War in Russa covers the epic struggle between Germany and Russia 1941-45. The game was designed by Gary Grigsby, the most prolific wargame designer in the relatively short history of computer wargaming. This is Mr. Grigsby's third treatment of this subject for SSI. The first, with the same title, was an 8-bit effort in 1984. In 1990 came Second Front, one of the first of the 16-bit wargames (along with 360's Harpoon and Panther's Fire Brigade.) War in Russia owes much of it's structure to this second effort. In reviewing this game it will thus be necessary to compare many of it's features to this classic predecessor.
Like all Grigsby strategic vehicles, WIR combines a very large play area and number of military units with considerable detail in the makeup of these units, including many models of armored fighting vehicles and aircraft.
War in Russia is played in weekly turns starting (in the full campaign game) on June 22,1941 and ending in July 1945. Scenarios covering various campaigns during the war (and of shorter duration) are included.
The map area in WIR covers the entire area of the conflict (except for the central and northern areas of Finland which were virtually static anyway) and most of Germany and central Europe as well. The west border is the Ruhr industrial area, east goes some 180 miles east of Stalingrad. The north border is some 100 miles north of Helsinki Finland and the south border is the Baku area. Thus unlike many boardgames covering the subject the true historical objective of the '42 German offensive (Caucasus oil fields) is included as well as what became the objective in fact (Stalingrad.)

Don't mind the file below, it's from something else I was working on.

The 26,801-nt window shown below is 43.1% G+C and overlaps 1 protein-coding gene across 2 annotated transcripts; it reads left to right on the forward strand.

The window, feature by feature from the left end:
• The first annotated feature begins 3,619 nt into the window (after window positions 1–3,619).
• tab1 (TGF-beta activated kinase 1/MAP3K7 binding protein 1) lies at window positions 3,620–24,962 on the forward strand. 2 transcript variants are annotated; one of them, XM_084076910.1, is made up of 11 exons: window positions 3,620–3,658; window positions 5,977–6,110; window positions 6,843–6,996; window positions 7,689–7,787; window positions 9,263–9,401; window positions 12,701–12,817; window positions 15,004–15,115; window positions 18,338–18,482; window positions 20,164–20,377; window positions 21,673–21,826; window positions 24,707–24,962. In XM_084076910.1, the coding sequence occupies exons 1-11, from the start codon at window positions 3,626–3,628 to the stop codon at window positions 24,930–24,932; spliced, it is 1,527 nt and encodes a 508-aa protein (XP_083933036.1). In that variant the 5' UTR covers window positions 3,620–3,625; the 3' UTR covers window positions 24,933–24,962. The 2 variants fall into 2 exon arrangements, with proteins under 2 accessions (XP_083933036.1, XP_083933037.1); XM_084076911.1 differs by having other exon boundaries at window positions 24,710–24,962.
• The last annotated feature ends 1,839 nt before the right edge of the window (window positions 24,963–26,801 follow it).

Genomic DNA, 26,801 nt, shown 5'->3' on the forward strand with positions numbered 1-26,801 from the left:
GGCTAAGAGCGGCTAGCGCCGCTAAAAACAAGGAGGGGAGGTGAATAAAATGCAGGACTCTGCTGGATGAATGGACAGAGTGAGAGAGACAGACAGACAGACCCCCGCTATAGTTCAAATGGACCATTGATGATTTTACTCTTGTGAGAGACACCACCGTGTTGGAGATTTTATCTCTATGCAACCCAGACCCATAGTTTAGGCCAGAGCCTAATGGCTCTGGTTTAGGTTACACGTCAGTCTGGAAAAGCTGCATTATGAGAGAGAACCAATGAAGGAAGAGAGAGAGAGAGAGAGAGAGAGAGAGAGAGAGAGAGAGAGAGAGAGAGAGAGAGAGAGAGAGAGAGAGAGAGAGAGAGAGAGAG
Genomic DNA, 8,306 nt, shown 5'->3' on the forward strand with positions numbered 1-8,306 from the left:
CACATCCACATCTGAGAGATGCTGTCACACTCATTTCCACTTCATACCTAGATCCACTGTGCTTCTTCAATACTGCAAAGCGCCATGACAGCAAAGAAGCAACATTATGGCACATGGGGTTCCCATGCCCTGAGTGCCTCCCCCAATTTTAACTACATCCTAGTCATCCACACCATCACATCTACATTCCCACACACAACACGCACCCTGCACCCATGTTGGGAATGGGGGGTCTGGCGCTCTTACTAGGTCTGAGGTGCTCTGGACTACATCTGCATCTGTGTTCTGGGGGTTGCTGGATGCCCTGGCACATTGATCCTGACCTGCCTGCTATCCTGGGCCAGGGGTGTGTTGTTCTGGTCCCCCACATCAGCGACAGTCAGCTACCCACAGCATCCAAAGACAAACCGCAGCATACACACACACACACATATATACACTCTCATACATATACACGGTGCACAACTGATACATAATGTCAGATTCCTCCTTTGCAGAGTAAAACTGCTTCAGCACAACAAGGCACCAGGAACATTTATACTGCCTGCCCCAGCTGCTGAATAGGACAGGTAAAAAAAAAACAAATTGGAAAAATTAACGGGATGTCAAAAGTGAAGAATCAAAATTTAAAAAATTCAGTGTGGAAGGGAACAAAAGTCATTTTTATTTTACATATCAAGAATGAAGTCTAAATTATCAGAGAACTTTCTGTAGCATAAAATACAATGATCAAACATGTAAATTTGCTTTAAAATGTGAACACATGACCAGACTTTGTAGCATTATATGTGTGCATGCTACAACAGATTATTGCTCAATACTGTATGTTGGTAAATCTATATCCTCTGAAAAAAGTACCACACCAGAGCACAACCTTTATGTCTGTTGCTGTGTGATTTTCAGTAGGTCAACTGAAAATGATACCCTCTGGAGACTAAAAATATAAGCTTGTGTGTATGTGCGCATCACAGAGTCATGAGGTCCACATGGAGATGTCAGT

WIR uses an extremely detailed and elegant system to portray both the military forces and the industrial base supporting it. Each turn manpower, in the form of squads, is recruited from each friendly city in the home country, resources and oil are gathered from controlled sources, factories (aircraft, AFV, gun, flak) contribute according to their production rate. the rate is set by the capacity of the factory and the expense of the unit being produced, all measured in points. All these are contributed into a central pool.
Essentially, either player controls all the men and equipment of his entire armed forces down to the squad, aircraft and vehicular level. The shells are the method used for organizing, supplying, moving and fighting with these forces. This is one of the game's strongest points and reflects an accurate portrayal of how the war functioned. Unlike a boardgame where divisions might be eliminated never to return, in WIR an eliminated shell will simply reappear back in the home country with no forces attached and begin to absorb new replacements so as to rebuild.
WIR uses HQ's, leaders and corps to actually organize the armed forces. HQ's have units assigned directly to them (where they rest and build up faster) or control corps. Corps are the actual units of maneuver (or playing pieces) in the game that do the moving and fighting. Each HQ has a leader assigned to it which will effect the efficiency of units it controls. leaders are rated on a scale from 9 (very good) to 1 (awful.) HQ's start at the national armed forces level (Stavka and OKW) and go to the theater, army group and army level. HQ's also have air groups attached and are where air strikes are launched from.